Andrew Cheng

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Andrew Cheng Kar-foo
Andrew Cheng.jpg
Member of the Legislative Council of Hong Kong
In office
2 July 1998 – 30 September 2012
Preceded by New parliament
Succeeded by Fernando Cheung
Constituency New Territories East
Personal details
Born (1960-04-28) 28 April 1960 (age 54)
Hong Kong
Nationality Chinese (Hong Kong)
Political party Independent
Other political
Democratic Party (1994–2010)
Meeting Point (until 1994)
Spouse(s) Chan Kwai-ying
Alma mater University of New South Wales
Occupation Solicitor
Religion Roman Catholicism

Andrew Cheng Kar-foo (Chinese: 鄭家富) BA, MA, MEd, PCLL (born 28 April 1960 in Hong Kong) is a member of the Legislative Council of Hong Kong representing the New Territories East geographical constituency. He was a founder member of the Democratic Party, a member of Southern District Council between 1994 to 1999. He has been a member of Tai Po District Council since 1999.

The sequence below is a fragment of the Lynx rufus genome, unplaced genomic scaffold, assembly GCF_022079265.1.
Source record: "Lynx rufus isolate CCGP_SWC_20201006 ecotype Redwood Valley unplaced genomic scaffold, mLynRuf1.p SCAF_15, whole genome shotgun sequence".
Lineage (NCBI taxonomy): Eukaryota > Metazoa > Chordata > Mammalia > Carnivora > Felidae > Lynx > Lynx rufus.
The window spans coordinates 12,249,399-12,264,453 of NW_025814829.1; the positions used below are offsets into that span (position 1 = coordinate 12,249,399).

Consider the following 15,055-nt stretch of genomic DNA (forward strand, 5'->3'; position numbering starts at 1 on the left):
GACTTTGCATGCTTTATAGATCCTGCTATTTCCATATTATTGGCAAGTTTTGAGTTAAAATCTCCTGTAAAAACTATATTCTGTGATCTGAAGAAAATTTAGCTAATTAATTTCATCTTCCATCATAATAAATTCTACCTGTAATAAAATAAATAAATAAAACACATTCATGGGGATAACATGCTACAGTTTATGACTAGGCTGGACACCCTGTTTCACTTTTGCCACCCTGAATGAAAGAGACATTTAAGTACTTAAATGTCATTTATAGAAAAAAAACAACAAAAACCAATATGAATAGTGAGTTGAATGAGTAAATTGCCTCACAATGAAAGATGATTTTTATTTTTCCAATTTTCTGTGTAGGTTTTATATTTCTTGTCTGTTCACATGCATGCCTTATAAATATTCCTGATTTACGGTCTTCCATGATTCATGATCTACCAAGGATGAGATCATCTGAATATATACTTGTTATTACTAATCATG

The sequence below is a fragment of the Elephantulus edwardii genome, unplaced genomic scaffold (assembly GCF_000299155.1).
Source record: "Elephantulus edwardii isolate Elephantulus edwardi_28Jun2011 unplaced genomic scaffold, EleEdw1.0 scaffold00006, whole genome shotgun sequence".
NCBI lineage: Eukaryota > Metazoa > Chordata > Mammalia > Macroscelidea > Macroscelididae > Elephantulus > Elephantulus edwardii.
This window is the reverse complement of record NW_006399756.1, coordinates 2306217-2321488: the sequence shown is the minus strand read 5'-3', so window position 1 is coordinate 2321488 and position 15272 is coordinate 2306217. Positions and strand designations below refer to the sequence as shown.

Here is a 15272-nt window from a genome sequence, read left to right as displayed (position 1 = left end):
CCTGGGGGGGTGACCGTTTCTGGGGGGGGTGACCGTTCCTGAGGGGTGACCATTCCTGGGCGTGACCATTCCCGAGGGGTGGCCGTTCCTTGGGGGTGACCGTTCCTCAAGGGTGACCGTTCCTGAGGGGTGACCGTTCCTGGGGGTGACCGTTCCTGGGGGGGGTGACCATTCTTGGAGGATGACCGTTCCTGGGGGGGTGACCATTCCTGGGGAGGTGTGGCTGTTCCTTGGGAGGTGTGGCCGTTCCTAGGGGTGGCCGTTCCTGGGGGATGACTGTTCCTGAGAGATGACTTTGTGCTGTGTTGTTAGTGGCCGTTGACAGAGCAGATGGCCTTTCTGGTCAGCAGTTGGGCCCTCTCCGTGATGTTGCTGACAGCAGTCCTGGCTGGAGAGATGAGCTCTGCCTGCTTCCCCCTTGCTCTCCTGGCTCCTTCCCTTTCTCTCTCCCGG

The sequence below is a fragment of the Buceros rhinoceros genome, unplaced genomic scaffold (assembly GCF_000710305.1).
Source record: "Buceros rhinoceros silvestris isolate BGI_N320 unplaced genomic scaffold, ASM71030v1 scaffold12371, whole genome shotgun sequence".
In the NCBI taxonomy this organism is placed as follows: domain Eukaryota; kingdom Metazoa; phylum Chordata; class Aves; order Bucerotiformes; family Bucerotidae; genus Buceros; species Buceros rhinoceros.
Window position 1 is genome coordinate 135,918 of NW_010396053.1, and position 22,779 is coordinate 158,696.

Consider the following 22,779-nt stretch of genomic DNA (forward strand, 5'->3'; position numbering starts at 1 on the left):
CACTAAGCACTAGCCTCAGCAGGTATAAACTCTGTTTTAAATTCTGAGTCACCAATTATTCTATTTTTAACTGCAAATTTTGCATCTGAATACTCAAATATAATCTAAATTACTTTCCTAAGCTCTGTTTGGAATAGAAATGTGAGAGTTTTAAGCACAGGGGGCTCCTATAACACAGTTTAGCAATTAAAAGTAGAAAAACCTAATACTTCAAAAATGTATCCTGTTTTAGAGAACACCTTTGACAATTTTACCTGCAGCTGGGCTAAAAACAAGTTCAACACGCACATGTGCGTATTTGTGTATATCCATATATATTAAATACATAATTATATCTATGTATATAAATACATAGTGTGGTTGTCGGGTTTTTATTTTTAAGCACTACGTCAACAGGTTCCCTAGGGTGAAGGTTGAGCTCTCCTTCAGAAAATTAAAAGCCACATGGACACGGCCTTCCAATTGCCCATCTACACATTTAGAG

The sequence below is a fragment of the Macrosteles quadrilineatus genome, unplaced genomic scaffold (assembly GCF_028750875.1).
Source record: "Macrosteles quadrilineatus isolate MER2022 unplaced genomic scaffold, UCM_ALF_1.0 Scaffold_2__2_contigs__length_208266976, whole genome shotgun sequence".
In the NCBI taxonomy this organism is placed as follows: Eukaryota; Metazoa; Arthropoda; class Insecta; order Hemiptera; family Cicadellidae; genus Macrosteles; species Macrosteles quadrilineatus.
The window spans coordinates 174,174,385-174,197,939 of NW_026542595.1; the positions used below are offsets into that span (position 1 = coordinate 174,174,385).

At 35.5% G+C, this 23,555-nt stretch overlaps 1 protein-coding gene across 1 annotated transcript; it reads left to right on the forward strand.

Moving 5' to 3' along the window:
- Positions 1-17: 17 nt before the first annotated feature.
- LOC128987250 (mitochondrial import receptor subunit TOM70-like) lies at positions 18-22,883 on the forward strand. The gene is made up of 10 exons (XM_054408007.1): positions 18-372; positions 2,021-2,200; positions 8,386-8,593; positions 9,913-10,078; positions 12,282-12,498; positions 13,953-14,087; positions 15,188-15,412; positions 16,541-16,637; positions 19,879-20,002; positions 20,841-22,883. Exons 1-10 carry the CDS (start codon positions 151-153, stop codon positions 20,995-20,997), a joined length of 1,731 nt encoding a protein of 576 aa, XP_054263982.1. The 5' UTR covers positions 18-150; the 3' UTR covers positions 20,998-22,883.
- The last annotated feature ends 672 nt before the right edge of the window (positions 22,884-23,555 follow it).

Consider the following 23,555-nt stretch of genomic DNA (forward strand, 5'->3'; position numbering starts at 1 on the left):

Married and a father of two, Cheng is a solicitor and has represented the New Territories East constituency since 1998.

In June 2010, Cheng publicly pondered his moral dilemma in supporting the vote in support of the revised electoral reform proposals put forward by the government and backed by the Democratic Party. He subsequently decided to vote against the proposals, and announced in his Legco speech that he would quit the party because "small, but critical differences of opinion" prevented him from fulfilling his election pledge to strive for universal suffrage in 2012.[1]


  1. ^ Wong, Albert (24 Jun 2010) "Electoral reform row makes one Democrat a quitter, others bitter", South China Morning Post

External links[edit]

Legislative Council of Hong Kong
New constituency Member of Legislative Council
Representative for Financial, Insurance, Real Estate and Business Services
Replaced by Provisional Legislative Council
New parliament Member of Legislative Council
Representative for New Territories East
With: Cyd Ho (1998–2000)
Andrew Wong (1998–2004)
Lau Kong-wah, Emily Lau (1998–2012)
Nelson Wong (2000–2004)
James Tien, Li Kwok-ying (2004–2008)
Ronny Tong, Leung Kwok-hung (2004–2012)
Nelson Wong, Gary Chan (2008–2012)
Succeeded by
Fernando Cheung